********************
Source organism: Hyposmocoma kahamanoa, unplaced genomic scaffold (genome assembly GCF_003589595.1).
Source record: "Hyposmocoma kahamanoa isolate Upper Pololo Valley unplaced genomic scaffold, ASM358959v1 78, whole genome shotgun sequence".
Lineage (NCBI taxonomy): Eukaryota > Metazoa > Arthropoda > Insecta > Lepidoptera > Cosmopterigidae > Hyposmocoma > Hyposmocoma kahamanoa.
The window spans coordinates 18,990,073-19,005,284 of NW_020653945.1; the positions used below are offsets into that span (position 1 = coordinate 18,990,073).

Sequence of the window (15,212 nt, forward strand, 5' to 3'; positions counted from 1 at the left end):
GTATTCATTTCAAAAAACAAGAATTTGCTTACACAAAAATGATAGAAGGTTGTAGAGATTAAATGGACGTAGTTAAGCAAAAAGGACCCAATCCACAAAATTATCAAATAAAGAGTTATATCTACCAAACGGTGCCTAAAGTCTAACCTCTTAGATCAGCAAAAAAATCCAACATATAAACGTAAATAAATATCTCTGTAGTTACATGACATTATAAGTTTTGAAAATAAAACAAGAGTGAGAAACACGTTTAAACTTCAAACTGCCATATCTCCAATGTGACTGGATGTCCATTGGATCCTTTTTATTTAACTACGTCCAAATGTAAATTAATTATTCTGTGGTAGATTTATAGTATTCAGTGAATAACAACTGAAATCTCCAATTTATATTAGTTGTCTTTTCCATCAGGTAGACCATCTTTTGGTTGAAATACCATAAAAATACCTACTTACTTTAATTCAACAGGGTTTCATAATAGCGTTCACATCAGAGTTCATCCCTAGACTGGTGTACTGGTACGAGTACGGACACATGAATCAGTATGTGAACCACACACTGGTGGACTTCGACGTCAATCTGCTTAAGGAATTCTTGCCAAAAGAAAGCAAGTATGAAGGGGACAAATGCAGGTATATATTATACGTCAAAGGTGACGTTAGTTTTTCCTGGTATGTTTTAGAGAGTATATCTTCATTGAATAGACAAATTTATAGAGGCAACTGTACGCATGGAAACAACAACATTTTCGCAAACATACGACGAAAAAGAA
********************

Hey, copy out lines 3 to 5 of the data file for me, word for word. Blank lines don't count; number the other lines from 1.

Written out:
Lineage (NCBI taxonomy): Eukaryota > Metazoa > Arthropoda > Insecta > Lepidoptera > Cosmopterigidae > Hyposmocoma > Hyposmocoma kahamanoa.
The window spans coordinates 18,990,073-19,005,284 of NW_020653945.1; the positions used below are offsets into that span (position 1 = coordinate 18,990,073).

Sequence of the window (15,212 nt, forward strand, 5' to 3'; positions counted from 1 at the left end):